Step 1.2: Graphical data for Q 19

This page shows the raw data for Q19. “During your experimental smoking phase, did you believe that smoking cigarettes could be harmful to your health?” This data is used to elicit ideas from students about how to analyze the data mathematically. For other questions, students do not see the raw data prior to developing and testing their hypotheses.
1. Develop your SPECIFIC hypothesis to this question.

Selected question:

Key Answer Cases Controls Total
Your broad hypothesis from smoker profiles, your intuition/observations, and past research
Your hypothesis for future studies from analyzing many questions from the Smoking Behavior database
your hypothesis that relates to your overarching hypothesis from the Smoking Behavior database questions
Is the way people organize data in a case control study. It tells you how many smokers and how many nonsmokers fall into the exposed or not exposed categories. How you define exposed and not exposed depends on how you drag and drop the answers to this question.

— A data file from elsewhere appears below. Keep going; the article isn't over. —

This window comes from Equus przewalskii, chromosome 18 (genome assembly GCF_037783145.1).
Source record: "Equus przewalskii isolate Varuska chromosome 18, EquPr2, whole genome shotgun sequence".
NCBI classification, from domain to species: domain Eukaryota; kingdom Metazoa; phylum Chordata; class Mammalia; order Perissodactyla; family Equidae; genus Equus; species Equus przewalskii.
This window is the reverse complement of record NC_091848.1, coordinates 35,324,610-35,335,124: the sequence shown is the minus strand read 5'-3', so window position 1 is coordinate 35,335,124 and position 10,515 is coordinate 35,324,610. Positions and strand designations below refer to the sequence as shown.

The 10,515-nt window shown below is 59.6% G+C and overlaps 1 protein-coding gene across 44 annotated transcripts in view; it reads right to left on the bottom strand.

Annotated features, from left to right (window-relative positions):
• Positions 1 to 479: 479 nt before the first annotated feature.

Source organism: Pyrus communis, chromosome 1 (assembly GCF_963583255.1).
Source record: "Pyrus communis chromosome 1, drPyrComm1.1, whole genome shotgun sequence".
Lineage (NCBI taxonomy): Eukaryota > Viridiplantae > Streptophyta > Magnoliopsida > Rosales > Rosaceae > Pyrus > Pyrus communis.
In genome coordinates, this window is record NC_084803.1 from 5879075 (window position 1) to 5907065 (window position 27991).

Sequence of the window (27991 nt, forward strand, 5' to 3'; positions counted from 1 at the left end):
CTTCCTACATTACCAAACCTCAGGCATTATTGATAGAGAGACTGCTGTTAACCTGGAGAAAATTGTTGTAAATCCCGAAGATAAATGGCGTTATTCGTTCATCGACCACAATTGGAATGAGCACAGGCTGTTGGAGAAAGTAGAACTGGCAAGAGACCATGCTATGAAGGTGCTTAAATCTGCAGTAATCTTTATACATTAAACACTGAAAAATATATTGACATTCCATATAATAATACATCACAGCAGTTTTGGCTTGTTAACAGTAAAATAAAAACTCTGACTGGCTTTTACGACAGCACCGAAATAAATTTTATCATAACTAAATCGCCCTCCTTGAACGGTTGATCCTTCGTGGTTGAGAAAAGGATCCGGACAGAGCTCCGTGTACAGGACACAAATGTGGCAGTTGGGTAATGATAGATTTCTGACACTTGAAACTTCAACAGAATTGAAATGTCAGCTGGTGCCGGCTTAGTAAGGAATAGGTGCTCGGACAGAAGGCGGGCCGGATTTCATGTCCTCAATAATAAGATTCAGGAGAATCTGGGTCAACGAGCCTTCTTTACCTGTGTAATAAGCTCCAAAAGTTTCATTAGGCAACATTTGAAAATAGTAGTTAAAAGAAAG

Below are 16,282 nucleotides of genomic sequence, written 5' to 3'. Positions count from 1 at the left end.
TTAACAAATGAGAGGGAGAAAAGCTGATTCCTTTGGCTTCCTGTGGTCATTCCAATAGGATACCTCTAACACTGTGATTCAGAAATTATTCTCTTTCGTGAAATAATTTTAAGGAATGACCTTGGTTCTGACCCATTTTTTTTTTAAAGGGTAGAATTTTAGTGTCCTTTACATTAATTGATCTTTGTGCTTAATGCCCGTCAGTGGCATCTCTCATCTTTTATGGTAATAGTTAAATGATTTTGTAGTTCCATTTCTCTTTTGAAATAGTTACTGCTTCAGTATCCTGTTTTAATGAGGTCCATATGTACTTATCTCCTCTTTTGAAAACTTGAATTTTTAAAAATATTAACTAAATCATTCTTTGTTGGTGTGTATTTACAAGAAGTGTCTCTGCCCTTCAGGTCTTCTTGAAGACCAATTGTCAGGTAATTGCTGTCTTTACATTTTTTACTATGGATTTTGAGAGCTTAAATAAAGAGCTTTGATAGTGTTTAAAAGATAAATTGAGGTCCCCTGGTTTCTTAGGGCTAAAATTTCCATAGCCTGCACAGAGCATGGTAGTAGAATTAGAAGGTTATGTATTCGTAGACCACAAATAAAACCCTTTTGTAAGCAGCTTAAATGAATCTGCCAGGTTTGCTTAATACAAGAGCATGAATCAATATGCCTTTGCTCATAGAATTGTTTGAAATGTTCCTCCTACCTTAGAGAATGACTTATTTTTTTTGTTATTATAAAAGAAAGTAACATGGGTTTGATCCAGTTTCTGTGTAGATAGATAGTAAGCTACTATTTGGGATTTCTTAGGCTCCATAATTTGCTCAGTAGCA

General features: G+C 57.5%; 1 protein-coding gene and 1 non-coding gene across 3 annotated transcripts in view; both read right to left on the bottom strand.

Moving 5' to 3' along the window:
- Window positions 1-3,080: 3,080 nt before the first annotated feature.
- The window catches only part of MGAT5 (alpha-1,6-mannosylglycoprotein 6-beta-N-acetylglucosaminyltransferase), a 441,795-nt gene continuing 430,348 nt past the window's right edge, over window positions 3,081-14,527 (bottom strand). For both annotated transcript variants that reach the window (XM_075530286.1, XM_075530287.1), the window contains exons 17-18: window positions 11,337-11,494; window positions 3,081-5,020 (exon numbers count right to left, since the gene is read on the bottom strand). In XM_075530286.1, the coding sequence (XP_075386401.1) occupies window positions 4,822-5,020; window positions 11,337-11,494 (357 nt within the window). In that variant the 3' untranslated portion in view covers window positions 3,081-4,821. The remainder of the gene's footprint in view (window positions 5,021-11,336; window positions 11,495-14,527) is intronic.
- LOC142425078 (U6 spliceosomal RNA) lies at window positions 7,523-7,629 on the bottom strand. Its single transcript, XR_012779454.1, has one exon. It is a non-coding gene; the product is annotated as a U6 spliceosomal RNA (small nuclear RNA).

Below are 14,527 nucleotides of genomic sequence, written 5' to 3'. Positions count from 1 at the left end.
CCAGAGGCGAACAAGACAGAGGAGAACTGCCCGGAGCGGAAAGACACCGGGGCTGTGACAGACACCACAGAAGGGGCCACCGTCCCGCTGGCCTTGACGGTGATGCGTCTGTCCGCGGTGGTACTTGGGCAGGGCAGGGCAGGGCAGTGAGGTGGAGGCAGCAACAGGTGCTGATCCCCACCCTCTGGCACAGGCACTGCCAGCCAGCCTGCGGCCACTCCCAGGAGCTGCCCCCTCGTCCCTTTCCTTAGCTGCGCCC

The confidence interval is a tool to help you decide if your result is meaningful to the entire population- people in general. If the confidence interval has the number 1.00 in it, this means that even if your Odds Ratio is bigger or smaller than 1.00, there is not an association between the exposure you identified and regular smokers. However if 1.00 is not inside your Confidence Interval, this means there is an association between the exposure and becoming a regular smoker.
The factor you think might have an influence on someone becoming a regular smoker. For example, believing smoking is not harmful for your health OR having a least 1 parent who smoked.
The factor you think might protect people from becoming regular smokers. For example, believing smoking is harmful for your health OR not having a parent who smoked.
The total number of people who responded to this question, both cases and controls.
An odds ratio of 1 means there is no difference between regular smokers and nonsmokers.
People who are regular smokers
People who tried or experimented with smoking but never became regular smokers